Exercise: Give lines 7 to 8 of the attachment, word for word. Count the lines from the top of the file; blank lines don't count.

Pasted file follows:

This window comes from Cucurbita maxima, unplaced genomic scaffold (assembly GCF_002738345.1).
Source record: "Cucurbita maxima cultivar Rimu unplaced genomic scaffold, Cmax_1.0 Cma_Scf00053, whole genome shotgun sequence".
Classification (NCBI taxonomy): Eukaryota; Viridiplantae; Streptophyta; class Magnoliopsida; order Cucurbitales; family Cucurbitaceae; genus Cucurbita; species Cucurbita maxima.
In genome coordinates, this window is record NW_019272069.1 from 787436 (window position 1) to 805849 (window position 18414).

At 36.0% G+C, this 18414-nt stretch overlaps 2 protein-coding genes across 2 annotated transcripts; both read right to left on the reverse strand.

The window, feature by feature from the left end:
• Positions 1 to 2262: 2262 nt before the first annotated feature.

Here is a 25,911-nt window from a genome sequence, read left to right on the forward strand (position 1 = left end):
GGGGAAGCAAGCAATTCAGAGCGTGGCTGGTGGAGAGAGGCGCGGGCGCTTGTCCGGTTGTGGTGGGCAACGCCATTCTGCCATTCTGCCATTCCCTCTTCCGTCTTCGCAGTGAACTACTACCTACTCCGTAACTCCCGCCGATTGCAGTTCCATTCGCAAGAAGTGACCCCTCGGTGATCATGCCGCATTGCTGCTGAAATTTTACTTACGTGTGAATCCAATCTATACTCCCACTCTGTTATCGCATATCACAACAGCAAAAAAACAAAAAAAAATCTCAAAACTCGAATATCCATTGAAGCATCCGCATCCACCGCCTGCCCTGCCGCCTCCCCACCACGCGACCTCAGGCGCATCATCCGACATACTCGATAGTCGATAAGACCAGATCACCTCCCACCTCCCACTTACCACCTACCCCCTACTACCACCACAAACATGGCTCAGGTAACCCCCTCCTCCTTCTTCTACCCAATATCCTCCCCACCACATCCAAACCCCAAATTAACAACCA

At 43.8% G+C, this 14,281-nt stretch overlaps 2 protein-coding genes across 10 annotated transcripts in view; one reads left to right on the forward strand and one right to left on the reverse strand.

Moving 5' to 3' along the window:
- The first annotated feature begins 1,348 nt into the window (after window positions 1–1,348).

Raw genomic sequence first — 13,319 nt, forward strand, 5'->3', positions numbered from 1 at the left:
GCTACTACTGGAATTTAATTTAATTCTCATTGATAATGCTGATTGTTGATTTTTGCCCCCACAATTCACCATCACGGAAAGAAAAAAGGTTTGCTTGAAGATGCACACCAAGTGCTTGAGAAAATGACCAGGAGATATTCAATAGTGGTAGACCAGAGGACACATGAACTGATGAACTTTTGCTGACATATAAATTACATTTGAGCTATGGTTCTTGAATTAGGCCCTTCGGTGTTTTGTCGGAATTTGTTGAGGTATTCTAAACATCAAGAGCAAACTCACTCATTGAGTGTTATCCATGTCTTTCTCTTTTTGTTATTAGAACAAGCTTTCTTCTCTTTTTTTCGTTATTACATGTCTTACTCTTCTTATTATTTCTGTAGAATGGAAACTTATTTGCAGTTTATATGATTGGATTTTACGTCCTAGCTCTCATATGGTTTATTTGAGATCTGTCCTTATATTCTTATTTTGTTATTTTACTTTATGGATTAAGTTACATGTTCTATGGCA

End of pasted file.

• Positions 1 to 2262: 2262 nt before the first annotated feature.

Here is a 25,911-nt window from a genome sequence, read left to right on the forward strand (position 1 = left end):